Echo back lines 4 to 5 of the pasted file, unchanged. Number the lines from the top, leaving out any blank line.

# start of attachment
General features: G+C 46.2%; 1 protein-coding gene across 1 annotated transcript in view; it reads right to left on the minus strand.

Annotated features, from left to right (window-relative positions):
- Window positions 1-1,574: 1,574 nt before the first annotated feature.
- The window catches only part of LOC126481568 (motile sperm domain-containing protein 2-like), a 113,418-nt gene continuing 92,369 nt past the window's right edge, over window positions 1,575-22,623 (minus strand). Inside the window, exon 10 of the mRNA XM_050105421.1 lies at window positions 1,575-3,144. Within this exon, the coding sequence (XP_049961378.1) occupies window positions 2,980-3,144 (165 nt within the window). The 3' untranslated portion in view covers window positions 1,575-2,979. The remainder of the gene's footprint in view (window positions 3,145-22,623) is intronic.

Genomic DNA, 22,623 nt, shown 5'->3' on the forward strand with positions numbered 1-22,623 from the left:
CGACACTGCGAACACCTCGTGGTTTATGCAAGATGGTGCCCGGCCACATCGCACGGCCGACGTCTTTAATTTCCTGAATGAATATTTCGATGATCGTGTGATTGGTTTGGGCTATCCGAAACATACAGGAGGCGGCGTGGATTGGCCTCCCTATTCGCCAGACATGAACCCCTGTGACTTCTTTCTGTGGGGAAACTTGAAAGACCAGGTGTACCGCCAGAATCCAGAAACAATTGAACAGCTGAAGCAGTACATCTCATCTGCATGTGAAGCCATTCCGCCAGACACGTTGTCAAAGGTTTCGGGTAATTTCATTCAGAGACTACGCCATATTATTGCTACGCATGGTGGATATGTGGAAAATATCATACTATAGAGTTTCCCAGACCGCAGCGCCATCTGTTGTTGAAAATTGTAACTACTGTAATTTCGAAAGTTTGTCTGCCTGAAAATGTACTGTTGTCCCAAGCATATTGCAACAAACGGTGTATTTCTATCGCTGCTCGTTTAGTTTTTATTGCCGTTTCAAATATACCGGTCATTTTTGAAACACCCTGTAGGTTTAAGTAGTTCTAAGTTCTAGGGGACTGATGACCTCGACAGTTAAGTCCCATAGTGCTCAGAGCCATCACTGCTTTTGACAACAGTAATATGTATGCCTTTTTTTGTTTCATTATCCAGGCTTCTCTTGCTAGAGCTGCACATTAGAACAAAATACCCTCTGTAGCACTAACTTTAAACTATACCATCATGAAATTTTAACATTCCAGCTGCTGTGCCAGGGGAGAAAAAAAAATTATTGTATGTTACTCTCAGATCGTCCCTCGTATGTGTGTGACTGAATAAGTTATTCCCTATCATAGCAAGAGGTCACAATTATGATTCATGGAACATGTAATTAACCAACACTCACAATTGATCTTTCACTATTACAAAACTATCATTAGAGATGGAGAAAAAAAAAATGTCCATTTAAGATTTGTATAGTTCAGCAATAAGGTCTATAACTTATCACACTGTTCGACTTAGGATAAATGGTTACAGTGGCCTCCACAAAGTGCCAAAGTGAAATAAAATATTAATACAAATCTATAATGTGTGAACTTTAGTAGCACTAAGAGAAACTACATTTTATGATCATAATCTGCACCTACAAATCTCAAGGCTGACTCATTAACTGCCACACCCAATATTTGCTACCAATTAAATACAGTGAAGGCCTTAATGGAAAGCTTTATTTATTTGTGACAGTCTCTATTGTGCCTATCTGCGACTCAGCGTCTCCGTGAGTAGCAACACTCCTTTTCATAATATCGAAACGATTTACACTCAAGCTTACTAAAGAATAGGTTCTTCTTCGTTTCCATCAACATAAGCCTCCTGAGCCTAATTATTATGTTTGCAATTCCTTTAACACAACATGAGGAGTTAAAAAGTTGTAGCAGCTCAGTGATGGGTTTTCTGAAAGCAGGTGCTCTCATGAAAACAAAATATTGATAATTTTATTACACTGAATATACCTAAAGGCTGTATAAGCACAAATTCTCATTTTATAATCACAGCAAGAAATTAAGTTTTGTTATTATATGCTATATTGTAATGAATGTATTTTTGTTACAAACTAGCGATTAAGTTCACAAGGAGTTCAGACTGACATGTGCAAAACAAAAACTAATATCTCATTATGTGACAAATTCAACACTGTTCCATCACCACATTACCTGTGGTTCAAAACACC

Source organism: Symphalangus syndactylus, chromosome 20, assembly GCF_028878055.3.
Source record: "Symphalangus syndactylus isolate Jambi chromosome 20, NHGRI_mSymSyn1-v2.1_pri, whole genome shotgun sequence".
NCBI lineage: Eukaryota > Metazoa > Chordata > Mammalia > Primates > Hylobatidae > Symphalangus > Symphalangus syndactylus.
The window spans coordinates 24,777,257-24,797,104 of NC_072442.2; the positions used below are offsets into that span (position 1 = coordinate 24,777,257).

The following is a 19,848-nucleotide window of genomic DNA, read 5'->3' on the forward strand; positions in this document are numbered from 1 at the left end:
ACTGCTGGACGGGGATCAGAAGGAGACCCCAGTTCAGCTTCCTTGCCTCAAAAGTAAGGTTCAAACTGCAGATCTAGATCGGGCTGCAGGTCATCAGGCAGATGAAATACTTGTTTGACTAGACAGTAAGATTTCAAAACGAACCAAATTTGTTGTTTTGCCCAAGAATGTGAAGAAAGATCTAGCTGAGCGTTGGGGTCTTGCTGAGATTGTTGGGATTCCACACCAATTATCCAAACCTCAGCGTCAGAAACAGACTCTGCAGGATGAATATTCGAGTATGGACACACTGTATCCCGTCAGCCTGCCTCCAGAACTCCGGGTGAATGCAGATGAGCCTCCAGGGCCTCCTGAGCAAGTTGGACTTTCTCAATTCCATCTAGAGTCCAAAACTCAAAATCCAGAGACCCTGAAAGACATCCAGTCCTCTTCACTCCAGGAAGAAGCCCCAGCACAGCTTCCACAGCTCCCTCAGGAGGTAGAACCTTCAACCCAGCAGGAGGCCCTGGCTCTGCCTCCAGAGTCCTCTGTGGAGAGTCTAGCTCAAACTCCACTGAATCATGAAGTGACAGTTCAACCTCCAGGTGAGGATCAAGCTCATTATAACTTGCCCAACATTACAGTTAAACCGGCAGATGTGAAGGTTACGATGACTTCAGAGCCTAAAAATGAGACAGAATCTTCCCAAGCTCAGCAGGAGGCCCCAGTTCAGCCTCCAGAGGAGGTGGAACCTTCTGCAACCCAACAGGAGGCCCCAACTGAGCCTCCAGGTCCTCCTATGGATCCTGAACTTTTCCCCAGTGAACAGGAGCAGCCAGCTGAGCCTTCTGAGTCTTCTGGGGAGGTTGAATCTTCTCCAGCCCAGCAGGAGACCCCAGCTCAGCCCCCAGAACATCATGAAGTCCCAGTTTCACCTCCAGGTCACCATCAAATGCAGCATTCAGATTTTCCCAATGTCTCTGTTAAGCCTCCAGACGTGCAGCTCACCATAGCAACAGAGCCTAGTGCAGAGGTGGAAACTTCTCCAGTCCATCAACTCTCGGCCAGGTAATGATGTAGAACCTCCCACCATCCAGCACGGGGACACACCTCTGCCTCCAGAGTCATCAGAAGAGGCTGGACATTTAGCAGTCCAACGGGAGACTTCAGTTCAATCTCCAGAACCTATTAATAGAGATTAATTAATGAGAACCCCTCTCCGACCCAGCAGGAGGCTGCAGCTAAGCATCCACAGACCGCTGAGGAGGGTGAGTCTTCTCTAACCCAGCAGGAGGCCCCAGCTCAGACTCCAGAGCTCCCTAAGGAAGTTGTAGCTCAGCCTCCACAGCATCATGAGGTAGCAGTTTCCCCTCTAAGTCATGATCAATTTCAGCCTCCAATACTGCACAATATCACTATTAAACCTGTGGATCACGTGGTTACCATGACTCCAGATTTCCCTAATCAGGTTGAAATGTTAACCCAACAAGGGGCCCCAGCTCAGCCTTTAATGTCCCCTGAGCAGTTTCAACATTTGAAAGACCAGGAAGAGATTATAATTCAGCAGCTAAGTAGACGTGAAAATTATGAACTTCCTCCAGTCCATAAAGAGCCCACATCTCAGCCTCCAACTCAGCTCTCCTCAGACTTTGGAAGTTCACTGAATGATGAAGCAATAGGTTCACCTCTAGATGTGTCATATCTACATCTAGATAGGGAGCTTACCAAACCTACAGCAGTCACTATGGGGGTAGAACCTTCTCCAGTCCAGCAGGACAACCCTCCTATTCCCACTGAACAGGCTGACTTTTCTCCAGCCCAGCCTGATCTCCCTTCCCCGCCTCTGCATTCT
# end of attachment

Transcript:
- The window catches only part of LOC126481568 (motile sperm domain-containing protein 2-like), a 113,418-nt gene continuing 92,369 nt past the window's right edge, over window positions 1,575-22,623 (minus strand). Inside the window, exon 10 of the mRNA XM_050105421.1 lies at window positions 1,575-3,144. Within this exon, the coding sequence (XP_049961378.1) occupies window positions 2,980-3,144 (165 nt within the window). The 3' untranslated portion in view covers window positions 1,575-2,979. The remainder of the gene's footprint in view (window positions 3,145-22,623) is intronic.

Genomic DNA, 22,623 nt, shown 5'->3' on the forward strand with positions numbered 1-22,623 from the left: